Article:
The $7 Item That Will Completely Change How You Clean
And it's chemical-free.
This article originally appeared on Real Simple
I recently interviewed a couple of cleaning pros to get their advice on cleaning the toughest spots around the house. Debra Johnson from Merry Maids and Donna Smallin Kuper, the author of Cleaning Plain & Simple, offered up tons of pearls of cleaning wisdom, including one essential cleaning supply I'd been overlooking: the miraculous microfiber cloth.
While I'd written about (and used) microfiber cloths before, I didn't fully appreciate how different they are from standard cotton cleaning cloths, all the way down to their intricately woven fibers. When you use a microfiber cloth to clean a mirror, that streak-free shine is visual proof of the microfiber cloth's superiority—but there's more to this fabric than meets the eye.
Microfiber is a synthetic fabric crafted from, you guessed it, very tiny fibers. Each fiber is smaller than one dernier, which translates to the diameter of a single strand of silk, or about one-fifth the diameter of a strand of human hair. And because the fabric is made from a blend of polyester and polyamide, microfiber cloths contain split fibers, which give them more surface area and make them more porous than cotton, according to Merry Maids.
But what makes this fabric truly amazing is that these super-tiny fibers allow the cloths to clean on a microscopic level. While cotton rags tend to just smear bacteria around on a surface, microfiber can actually wipe bacteria away. According to one study conducted by UC Davis, using microfiber mops reduced surface bacteria by 99 percent, while a standard mop removed only about 30 percent of bacteria.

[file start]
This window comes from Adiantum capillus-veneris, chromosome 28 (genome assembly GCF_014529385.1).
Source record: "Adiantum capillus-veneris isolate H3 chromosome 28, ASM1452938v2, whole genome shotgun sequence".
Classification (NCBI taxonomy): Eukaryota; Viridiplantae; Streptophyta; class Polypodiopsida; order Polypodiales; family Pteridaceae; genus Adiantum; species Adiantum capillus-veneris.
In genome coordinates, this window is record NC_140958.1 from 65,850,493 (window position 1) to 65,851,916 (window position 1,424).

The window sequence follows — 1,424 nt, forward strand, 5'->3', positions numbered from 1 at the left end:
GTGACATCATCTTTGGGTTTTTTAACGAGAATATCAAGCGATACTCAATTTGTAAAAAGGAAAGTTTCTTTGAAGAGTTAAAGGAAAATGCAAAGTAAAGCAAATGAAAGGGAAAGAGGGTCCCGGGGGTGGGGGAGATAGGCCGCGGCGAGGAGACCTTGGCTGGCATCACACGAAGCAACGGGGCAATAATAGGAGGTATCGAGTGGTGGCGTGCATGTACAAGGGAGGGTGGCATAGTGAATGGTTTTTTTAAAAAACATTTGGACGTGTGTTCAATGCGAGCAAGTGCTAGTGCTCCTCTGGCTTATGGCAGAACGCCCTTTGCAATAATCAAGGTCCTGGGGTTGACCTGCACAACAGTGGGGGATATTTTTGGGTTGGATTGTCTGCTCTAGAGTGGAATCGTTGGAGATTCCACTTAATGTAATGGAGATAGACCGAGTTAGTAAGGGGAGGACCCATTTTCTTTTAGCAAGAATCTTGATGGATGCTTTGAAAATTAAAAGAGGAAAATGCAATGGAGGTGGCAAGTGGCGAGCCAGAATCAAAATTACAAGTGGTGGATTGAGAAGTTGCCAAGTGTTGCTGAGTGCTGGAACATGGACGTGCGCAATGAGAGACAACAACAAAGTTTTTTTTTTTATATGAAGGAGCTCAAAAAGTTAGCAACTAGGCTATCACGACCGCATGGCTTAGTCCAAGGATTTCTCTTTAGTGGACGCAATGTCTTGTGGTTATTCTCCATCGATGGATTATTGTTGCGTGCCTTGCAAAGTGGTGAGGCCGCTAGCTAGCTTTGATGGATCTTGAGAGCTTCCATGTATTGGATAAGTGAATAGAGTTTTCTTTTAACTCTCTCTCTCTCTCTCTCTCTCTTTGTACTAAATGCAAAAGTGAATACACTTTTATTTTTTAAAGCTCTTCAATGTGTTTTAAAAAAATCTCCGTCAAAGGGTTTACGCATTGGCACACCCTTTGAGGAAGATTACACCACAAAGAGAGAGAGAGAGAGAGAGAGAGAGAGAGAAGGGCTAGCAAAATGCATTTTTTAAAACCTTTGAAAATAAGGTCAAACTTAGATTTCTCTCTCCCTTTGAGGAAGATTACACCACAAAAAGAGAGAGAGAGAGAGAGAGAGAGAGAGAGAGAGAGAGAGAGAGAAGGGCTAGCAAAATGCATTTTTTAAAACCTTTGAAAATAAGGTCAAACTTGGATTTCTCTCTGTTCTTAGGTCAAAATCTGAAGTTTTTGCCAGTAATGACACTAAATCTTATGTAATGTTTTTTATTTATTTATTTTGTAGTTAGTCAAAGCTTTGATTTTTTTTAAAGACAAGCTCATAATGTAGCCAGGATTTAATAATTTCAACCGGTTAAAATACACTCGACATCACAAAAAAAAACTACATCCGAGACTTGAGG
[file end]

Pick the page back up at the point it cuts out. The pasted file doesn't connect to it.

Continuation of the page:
While microfiber clearly works wonders at getting rid of bacteria, it's most effective when it's clean and thoroughly washed, otherwise, you're back to smearing dirt and bacteria around. The easiest way to make sure you're really cleaning: fold your microfiber cloth multiple times, so that you can turn to a fresh side of the cloth as you work. When the entire cloth has been used, tossing it into the washing machine will refresh its cleaning powers. If you're using a fresh microfiber cloth, our cleaning pros recommend skipping the harsh chemical sprays and spritzing the cloth with water or vinegar instead.
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Does the small, but mighty microfiber sound too good to be true? It turns out that the miniscule fibers that make it capable of brushing away bacteria also happen to be its only downfall: The fibers are so tiny, they're hard to filter out, and are ending up in waterways via our washing machines. Patagonia, a brand known for using microfibers in its outerwear, is partnering with research groups to figure out the potential effects of this. Until then, folding your microfiber cloth will maximize its cleaning power and make it last longer between washes.